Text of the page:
Discover 10 Bees Found in North Carolina: Ranked by Most Painful Sting

Close-up of a leafcutter bee (Megachile) with a piece of leaf, which is used as building material. The bee is facing the right frame. The bee has a piece of green leaf in its clutches. The bee is black with yellow markings.
© Maurice Lesca/Shutterstock.com

Written by Alan Lemus

Updated: July 3, 2023

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Welcome to the buzzing world of North Carolina’s bees! These incredible insects play a vital role in our ecosystem, pollinating plants and supporting our environment. 

But let’s face it: nobody wants to feel the wrath of their stings. That’s why we’re taking a deep dive into the ten types of bees found in North Carolina, ranked by the pain level of their stings. 

Using the renowned Schmidt Sting Pain Index as our guide, we’ll help you identify each bee and learn about its habitats and distribution. 

So let’s begin our journey through the fascinating and sometimes painful world of bees!

1: Western Honey Bee (Apis mellifera)

Closeup of a western honey bee or European honey bee (Apis mellifera) feeding nectar of pink great hairy willowherb Epilobium hirsutum flowers

When it comes to stinging, western honey bees mean serious business.

©SanderMeertinsPhotography/Shutterstock.com

Meet the western honey bee, the all-star of the bee world and a familiar face in North Carolina! It’s also called the European honey bee. Famous for their honey-making abilities, these busy bees also pack a powerful punch with their stings. Let’s get acquainted with these buzzing champions.

Physical Characteristics

Western honey bees flaunt a distinctive striped pattern with alternating black and golden-yellow bands. Measuring around 0.5 inches in length, they’re slightly larger than some of their bee counterparts. Nevertheless, their iconic hexagonal honeycombs showcase their architectural genius.

Sting Pain Level: Most Painful

When it comes to stinging, western honey bees mean serious business. Scoring a 2.0 on the Schmidt Sting Pain Index, their sting ranks as the most painful on our list, delivering a burning sensation that can persist for hours. However, exercise extra caution around these stingers, as they can trigger allergic reactions in some individuals.

Habitat and Distribution

Western honey bees can be found buzzing around a wide range of habitats, from forests and meadows to suburban gardens. They’re highly adaptable and have made themselves at home all across North Carolina. Keep an eye out for their hive dwellings in tree cavities, rock crevices, or even man-made structures.

2: Eastern Carpenter Bee (Xylocopa virginica)

Carpenter bees have large eyes and a glossy, hairless abdomen.

©Gerry Bishop/Shutterstock.com

This is a fascinating and industrious member of the bee family. So often mistaken for bumblebees, these large, powerful bees are true artists when it comes to nest building. So let’s delve into the world of these amazing insects.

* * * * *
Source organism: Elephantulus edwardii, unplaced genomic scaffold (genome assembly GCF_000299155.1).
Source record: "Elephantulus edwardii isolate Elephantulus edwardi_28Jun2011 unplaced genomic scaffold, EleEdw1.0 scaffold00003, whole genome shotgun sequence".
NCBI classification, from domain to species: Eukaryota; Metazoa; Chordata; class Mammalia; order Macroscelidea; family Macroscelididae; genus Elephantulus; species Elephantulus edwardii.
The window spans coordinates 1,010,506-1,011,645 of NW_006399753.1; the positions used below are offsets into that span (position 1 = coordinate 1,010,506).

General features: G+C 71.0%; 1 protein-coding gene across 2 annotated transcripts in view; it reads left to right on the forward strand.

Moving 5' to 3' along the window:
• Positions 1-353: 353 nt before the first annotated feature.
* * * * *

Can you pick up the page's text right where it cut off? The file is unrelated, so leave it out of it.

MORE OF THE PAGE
Physical Characteristics

Eastern carpenter bees boast a robust build, with a length of 0.5 to 1 inch. They’re primarily black with a metallic sheen, while their abdomen has a touch of yellow fuzz. What sets them apart is their incredible ability to carve intricate nests within wood, showcasing their woodworking skills.

Sting Pain Level: Most Painful

Eastern carpenter bees pack quite a punch with their stings. Scoring a 2.0 on the Schmidt Sting Pain Index, their stings are as painful as those of western honey bees. Though females can sting, they’re not overly aggressive, so caution is advised, but there’s no need for alarm.

Habitat and Distribution

You’ll encounter eastern carpenter bees throughout North Carolina, as they thrive in a variety of environments. They’re drawn to wooded areas and gardens, as well as human-made structures. Keep an eye out for their distinctive, perfectly round entrance holes in wooden surfaces, a telltale sign of their presence.

3: Bumblebees (Bombus spp.)

A bombus dahlboii on a yellow flower

Keep an eye out for their nests, often found in the ground or in small cavities.

©iStock.com/Wirestock

Meet the fuzzy and friendly bumblebees, the charming, plump pollinators that are a delight to observe. Known for their endearing appearance and social nature, these bees are essential to the environment. Let’s get up close and personal with these buzzing bundles of joy.

Physical Characteristics

Bumblebees are easily recognized by their round, furry bodies adorned in black and yellow. They vary in size, with some species reaching up to 1 inch long. Their soft, hair-like bristles, called setae, help them collect and transport pollen, making them highly efficient pollinators.

Sting Pain Level: Moderately Painful

Bumblebees are generally gentle creatures, but when they do sting, it can pack a moderate punch. With a 1.0 to 1.5 score on the Schmidt Sting Pain Index, their stings are less painful than those of western honey bees and eastern carpenter bees. Luckily, they’re not prone to aggression, so the risk of being stung is relatively low.

Habitat and Distribution

Bumblebees are quite adaptable and can be found across North Carolina, from meadows and gardens to wooded areas. They’re social insects, living in colonies with a queen and her workers. Keep an eye out for their nests, often found in the ground or in small cavities, like abandoned rodent burrows or under tufts of grass.

4: Sweat Bees (Halictidae Family)